Researchers believe they’ve unearthed the mechanism that controls whether fat cells in the body burn or store their energy.
The mechanism at play? The vitamin D receptor, which acts as a toggle switch, telling cells whether they should be brown energy-burning cells, or white energy-storing cells.
When the body metabolizes vitamin D, it turns it into activated vitamin D, which binds to the vitamin D receptor, often telling these receptors to act or not act in a certain way. So vitamin D is key to telling cells whether they should be brown or white, right? Maybe not.
“When we first made this discovery, we were curious about whether the amount of vitamin D that people were taking might be decreasing how much brown fat they had,” said Brian Feldman, MD, PhD, an assistant professor of pediatric endocrinology of Stanford University School of Medicine and lead researcher of this discovery.
“But so far our data show that this activity of the receptor is independent of vitamin D, so people’s ingestion or reserves of vitamin D are unlikely to be affecting this process.”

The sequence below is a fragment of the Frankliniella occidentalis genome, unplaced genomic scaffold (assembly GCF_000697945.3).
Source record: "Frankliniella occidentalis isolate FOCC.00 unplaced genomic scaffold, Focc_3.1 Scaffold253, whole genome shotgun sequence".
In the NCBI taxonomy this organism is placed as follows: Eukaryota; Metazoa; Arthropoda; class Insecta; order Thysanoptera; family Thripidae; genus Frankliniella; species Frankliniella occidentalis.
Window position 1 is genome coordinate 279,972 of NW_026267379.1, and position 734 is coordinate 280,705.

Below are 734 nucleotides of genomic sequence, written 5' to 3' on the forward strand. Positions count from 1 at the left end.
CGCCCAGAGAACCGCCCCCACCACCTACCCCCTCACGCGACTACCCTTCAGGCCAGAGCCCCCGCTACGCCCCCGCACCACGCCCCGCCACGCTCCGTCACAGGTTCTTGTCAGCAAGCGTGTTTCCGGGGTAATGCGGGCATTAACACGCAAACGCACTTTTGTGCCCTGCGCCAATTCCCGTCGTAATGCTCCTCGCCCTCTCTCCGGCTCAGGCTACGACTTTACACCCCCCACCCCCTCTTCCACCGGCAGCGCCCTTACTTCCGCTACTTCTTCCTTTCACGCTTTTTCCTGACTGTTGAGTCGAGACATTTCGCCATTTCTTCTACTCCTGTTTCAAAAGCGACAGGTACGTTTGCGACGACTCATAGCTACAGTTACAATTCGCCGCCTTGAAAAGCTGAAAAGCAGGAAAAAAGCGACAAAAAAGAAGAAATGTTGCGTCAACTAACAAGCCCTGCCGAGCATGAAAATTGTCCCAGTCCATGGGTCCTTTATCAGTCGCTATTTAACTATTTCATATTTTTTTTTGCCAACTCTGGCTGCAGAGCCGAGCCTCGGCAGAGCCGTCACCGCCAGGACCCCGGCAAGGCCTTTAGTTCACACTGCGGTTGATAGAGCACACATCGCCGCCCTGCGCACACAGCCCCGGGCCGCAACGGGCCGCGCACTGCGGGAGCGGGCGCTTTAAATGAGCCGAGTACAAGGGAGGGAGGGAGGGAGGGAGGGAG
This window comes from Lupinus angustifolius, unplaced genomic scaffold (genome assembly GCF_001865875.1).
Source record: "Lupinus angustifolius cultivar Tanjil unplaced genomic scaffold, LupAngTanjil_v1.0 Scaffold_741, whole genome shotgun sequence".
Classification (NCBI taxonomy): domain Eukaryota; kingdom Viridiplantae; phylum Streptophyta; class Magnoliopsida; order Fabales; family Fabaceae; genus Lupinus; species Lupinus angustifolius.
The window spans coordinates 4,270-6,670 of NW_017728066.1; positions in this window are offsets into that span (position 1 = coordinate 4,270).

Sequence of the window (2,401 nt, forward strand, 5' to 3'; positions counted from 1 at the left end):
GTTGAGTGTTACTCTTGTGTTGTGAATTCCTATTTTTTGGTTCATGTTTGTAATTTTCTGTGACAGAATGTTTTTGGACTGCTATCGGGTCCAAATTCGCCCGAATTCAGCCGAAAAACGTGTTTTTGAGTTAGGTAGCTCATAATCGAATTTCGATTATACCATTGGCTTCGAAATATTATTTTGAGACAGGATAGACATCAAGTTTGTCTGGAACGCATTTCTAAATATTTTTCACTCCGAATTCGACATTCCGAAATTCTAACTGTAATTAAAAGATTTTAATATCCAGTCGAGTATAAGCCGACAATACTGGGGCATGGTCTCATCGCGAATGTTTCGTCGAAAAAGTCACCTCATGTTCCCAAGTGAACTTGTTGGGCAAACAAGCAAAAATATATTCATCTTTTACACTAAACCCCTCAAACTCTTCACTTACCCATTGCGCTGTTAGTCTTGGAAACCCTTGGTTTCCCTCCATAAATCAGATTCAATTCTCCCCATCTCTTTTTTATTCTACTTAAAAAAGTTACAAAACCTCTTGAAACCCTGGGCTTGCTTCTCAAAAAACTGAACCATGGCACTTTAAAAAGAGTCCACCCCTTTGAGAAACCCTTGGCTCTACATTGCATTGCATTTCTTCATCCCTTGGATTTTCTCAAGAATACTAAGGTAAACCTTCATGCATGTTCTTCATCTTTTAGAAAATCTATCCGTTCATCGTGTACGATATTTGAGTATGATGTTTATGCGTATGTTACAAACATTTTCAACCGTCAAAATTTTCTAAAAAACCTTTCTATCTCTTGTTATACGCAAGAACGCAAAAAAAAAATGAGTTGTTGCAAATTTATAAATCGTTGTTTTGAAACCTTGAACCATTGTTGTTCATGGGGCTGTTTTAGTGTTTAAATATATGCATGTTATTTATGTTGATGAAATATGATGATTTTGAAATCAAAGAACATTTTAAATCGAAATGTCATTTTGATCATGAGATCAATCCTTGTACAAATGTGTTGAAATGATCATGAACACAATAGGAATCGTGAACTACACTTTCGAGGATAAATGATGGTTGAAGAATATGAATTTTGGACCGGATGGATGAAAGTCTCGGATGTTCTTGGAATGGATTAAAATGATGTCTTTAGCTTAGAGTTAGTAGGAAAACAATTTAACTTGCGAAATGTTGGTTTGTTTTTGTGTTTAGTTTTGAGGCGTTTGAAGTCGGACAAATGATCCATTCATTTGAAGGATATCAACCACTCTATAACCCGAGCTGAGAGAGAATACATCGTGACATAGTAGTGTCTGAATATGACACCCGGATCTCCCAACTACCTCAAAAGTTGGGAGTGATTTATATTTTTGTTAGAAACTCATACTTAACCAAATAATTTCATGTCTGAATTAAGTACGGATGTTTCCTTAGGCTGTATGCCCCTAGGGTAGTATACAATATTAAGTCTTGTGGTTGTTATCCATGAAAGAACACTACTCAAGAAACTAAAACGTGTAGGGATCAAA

Still, researchers believe this discovery can help future research and help develop new therapies to manage obesity and diseases like diabetes.
It’s not clear if the vitamin D receptor causes white-fat cells to turn into brown-fat cells, or if the receptor determines white or brown before a cell develops into a fat cell.
The researchers are now working on developing a therapy targeting the vitamin D receptor. They want to see if they can alter the way the vitamin D receptor works, to control the development of brown-fat cells.
Bergeron L. Researchers discover switch for controlling fat cells. http://med.stanford.edu/ism/2013/august/brown-fat.html, 2013.